Cheers,

R.
 

Old 06-19-2016   #10
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Why do the Exit brigade call remain "project fear" when they are the ones making up frightening nonsense such as 350 million a week, pretending that Turkey is about to join the EU and export its entire population, etc.?

Cheers,

R.
Roger, you were obviously spared in France of all that nonsense of the doomsday predictions like falling pound, exodus of NHS staff, freeze on pensions. Then came the budget promise. I am surprised they have not promised all lubricants suddenly drying up in case of Brexit... Anyway, if all the gloom turns out to be true it will cure quite a few tough GAS cases. Look at the bright side of things.
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Old 06-19-2016   #11
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Originally Posted by tom.w.bn View Post
of course they would
not necessarily. Norway is good example of non-EU country without customs to/from continent:

Wiki:
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The EEA agreement grants Norway access to the EU's internal market. ...
This arrangement facilitates free movement of goods, capital, services and people between the EU and EFTA members including Norway. Free movement of goods means freedom from customs fees, where however food and beverage is excluded (because those are subsidised by the EU).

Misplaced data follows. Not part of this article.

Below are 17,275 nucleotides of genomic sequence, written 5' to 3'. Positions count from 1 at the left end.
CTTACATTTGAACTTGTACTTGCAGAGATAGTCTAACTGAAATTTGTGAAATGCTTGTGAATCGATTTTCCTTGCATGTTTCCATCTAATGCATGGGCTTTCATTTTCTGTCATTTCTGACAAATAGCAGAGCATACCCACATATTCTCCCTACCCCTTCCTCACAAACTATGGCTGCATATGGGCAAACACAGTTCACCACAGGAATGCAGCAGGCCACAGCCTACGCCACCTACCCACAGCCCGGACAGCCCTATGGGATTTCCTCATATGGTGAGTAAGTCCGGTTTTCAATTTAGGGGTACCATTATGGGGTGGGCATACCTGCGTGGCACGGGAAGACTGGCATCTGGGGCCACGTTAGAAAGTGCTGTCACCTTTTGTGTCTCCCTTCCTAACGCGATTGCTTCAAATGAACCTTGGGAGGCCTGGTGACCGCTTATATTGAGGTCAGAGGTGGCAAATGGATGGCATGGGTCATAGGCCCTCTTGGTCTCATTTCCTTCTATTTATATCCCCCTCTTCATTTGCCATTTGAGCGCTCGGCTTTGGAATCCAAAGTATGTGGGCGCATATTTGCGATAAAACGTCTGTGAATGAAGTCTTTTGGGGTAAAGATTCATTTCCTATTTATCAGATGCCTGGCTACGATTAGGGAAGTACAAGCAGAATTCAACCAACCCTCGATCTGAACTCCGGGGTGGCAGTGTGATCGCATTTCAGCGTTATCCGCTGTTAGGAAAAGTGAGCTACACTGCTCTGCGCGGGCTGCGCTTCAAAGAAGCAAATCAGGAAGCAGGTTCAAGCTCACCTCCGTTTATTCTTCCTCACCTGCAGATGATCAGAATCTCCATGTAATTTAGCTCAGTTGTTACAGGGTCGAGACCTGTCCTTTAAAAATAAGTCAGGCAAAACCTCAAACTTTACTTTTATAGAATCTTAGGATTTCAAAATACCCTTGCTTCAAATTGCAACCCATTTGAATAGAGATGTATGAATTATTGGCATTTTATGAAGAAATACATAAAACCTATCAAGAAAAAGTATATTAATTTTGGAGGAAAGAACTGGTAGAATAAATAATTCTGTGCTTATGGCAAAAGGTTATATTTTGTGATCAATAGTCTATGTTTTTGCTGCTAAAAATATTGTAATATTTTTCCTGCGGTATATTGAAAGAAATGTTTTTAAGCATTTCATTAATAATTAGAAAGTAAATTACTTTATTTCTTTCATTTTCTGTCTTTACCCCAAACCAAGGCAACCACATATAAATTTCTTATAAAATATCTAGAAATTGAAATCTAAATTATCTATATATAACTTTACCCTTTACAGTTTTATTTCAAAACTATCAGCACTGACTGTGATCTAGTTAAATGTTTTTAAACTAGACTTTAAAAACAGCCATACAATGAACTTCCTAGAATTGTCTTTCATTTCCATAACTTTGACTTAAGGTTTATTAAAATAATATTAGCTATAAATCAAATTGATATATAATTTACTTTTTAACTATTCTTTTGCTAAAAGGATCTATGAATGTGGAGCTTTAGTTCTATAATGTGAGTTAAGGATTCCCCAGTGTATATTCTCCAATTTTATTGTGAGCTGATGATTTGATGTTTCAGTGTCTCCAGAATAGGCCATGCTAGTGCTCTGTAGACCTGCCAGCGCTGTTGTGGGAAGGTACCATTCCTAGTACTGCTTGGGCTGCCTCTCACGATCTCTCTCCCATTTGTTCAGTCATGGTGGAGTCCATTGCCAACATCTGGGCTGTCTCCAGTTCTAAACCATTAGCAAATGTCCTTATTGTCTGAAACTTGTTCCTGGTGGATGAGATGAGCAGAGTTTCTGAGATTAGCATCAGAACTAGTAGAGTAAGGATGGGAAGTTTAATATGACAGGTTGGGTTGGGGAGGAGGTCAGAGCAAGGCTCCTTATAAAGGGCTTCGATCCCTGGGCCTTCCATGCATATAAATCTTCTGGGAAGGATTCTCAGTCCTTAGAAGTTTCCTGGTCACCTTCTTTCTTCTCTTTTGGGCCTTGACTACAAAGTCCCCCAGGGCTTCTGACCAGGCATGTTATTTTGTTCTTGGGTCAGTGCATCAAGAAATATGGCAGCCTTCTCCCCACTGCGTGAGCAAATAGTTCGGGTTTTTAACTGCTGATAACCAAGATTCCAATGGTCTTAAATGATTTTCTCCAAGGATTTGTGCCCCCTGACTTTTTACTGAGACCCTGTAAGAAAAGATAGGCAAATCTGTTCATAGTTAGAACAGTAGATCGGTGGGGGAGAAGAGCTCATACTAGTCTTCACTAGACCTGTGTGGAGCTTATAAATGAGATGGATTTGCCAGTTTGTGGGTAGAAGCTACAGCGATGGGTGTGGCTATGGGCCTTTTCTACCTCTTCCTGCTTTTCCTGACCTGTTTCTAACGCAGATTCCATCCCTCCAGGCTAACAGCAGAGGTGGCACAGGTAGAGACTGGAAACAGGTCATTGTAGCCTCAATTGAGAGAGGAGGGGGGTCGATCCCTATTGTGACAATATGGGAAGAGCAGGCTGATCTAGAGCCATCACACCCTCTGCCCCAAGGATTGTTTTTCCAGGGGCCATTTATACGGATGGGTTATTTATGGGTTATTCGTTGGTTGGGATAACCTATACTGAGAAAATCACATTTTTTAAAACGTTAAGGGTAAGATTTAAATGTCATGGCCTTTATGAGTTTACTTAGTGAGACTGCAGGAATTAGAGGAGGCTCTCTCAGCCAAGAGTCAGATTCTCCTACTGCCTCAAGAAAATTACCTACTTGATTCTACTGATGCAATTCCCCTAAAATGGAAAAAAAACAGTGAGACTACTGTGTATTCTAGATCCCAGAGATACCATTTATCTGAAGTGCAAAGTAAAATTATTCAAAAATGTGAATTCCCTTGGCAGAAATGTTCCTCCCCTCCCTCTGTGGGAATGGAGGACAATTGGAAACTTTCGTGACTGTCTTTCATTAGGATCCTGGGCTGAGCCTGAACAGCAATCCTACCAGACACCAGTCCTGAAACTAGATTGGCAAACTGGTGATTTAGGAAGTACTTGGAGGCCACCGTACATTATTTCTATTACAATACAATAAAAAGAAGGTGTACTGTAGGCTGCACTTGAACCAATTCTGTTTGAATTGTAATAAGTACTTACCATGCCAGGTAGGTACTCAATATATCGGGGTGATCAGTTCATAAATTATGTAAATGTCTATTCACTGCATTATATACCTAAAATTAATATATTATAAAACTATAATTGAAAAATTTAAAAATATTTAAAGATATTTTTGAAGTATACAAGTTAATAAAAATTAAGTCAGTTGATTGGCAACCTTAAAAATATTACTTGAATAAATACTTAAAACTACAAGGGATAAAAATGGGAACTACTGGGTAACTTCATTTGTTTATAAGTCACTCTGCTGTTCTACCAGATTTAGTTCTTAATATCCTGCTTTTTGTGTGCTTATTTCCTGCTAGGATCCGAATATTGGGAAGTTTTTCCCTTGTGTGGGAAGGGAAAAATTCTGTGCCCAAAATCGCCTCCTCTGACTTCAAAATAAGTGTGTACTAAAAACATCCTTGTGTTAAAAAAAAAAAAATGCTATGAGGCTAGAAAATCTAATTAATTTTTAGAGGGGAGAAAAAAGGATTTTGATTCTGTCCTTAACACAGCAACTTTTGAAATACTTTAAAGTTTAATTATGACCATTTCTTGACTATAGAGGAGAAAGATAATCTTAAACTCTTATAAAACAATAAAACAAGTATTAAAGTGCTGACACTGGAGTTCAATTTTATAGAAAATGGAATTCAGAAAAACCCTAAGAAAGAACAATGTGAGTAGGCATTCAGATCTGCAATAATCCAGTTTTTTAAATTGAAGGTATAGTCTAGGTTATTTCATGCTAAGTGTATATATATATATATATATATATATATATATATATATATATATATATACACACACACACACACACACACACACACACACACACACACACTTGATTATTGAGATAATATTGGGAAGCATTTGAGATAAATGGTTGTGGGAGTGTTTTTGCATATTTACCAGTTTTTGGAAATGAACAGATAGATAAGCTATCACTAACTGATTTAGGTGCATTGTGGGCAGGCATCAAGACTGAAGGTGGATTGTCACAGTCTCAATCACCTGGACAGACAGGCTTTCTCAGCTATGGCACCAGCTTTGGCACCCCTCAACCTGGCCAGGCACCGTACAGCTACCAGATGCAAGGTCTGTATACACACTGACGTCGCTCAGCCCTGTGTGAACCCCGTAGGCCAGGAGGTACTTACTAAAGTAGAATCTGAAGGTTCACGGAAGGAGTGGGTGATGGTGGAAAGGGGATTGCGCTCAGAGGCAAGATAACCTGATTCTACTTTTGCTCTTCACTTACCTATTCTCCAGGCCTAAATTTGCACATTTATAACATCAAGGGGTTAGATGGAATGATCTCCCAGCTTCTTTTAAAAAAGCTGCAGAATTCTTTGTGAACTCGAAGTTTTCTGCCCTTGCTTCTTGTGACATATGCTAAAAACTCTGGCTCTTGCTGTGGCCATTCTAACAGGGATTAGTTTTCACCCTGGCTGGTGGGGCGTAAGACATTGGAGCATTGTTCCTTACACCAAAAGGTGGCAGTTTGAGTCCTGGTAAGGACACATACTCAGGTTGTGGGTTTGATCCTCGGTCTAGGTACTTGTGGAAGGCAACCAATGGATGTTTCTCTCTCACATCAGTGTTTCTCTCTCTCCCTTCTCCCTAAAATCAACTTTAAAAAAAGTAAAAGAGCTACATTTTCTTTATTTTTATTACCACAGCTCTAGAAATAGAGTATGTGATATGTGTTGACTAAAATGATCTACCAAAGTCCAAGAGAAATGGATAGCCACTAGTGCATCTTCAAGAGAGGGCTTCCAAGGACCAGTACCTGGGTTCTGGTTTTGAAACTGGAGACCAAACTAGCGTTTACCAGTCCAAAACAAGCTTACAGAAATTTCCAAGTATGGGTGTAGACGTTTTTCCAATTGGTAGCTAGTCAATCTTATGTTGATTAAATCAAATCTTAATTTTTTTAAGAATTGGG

Old 06-19-2016   #12
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not necessarily. Norway is good example of non-EU country without customs to/from continent:

Wiki:
And how did Norway achieve this? They pay for it, they incorporate EU laws and they allow free movement of EU citizens. Those are just a few of the mandatory components if you want to have access to the EU market and those are alle the things the Brexit-Advocates in GB don't want to have. They only want to have access to the EU market without these mandatory components. And thats not possible.
 

Old 06-19-2016   #13
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not necessarily. Norway is good example of non-EU country without customs to/from continent:

Wiki:
It is rather unlikely that the UK will get the same deal as Norway or other EFTA countries - these have negotiated with the EU to the point that they have accepted more or less the same rules from the EU as the latter among themselves, without being represented in the EU. The pro-leave conservatives aren't against having a say in the EU (on the contrary, they reject it for being equilateral, and want "Britain first"), but are against accepting EU rules and regulations. But the EU will hardly offer them a unilateral free ride...
 

Old 06-19-2016   #14